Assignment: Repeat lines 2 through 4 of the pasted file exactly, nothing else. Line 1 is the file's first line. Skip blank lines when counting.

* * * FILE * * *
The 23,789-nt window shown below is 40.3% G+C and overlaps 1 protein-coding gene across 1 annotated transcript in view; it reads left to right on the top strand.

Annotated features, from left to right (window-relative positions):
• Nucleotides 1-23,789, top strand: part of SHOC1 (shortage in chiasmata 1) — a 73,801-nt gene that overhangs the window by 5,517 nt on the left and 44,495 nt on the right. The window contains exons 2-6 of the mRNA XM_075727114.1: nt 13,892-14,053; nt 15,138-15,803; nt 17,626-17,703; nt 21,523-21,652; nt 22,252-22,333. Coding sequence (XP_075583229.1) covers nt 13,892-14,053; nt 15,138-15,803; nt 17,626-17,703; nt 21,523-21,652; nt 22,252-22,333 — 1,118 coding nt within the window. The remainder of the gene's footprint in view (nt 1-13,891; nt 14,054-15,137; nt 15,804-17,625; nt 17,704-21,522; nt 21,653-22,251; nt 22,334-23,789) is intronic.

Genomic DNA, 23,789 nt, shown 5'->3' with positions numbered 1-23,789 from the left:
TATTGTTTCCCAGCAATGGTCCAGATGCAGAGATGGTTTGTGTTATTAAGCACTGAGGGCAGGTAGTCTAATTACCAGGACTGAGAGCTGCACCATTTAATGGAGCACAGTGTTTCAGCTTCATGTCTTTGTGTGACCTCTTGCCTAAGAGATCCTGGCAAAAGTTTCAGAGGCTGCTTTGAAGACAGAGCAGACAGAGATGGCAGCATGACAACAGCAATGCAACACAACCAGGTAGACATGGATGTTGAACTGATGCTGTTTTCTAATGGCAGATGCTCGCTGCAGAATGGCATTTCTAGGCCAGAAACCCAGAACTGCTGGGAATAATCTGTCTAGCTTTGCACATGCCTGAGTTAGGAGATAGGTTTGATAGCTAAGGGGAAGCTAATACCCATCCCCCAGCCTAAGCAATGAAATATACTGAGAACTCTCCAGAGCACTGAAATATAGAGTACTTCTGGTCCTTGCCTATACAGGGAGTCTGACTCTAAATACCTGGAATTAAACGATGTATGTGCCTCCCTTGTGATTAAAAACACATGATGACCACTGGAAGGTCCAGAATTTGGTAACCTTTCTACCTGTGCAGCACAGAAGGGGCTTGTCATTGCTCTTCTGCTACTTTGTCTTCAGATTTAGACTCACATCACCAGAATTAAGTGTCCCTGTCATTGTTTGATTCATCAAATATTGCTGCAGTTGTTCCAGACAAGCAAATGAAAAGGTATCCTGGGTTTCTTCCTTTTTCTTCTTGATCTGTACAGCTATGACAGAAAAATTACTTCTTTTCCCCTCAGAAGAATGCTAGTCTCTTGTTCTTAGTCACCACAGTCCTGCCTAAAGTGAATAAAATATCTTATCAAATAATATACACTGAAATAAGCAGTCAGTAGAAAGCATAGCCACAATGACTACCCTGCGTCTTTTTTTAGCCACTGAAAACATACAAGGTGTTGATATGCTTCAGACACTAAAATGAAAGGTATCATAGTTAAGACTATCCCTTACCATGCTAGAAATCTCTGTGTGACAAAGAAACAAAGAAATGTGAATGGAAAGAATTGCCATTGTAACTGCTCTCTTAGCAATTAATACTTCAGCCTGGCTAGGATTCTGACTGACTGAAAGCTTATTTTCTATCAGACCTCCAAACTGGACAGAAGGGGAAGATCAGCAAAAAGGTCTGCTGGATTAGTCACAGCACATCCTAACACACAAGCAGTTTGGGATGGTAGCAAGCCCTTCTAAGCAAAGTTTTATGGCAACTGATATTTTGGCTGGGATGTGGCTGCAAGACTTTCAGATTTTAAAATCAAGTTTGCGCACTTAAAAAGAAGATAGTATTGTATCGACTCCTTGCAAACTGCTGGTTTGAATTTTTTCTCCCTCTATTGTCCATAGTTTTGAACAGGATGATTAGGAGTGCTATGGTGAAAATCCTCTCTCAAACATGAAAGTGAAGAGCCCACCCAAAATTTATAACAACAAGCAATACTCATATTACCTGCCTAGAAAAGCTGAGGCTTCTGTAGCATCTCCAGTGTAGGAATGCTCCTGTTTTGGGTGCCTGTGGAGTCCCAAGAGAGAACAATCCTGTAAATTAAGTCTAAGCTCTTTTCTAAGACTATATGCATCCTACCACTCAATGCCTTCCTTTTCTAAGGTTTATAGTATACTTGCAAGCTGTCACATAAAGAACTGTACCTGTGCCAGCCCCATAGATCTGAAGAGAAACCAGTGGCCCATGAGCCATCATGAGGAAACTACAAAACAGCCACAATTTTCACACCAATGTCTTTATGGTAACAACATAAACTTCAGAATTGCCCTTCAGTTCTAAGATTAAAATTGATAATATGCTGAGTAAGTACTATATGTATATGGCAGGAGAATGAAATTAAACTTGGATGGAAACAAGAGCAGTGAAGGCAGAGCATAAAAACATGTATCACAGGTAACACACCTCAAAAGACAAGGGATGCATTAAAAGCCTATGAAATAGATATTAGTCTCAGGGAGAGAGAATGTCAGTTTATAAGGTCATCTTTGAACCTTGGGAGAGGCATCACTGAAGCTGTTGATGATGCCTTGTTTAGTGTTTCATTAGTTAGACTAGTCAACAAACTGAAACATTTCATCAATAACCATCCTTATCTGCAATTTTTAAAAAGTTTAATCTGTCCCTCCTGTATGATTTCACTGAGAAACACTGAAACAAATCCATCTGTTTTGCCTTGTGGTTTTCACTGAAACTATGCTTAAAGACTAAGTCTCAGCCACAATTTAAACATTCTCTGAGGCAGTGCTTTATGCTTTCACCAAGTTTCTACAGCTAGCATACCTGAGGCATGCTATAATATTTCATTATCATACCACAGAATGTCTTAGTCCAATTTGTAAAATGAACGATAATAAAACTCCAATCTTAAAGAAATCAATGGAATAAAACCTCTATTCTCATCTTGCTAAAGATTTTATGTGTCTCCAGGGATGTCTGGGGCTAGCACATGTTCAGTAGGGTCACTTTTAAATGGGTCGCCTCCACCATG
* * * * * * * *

Annotated features, from left to right (window-relative positions):
• Nucleotides 1-23,789, top strand: part of SHOC1 (shortage in chiasmata 1) — a 73,801-nt gene that overhangs the window by 5,517 nt on the left and 44,495 nt on the right. The window contains exons 2-6 of the mRNA XM_075727114.1: nt 13,892-14,053; nt 15,138-15,803; nt 17,626-17,703; nt 21,523-21,652; nt 22,252-22,333. Coding sequence (XP_075583229.1) covers nt 13,892-14,053; nt 15,138-15,803; nt 17,626-17,703; nt 21,523-21,652; nt 22,252-22,333 — 1,118 coding nt within the window. The remainder of the gene's footprint in view (nt 1-13,891; nt 14,054-15,137; nt 15,804-17,625; nt 17,704-21,522; nt 21,653-22,251; nt 22,334-23,789) is intronic.

Genomic DNA, 23,789 nt, shown 5'->3' with positions numbered 1-23,789 from the left: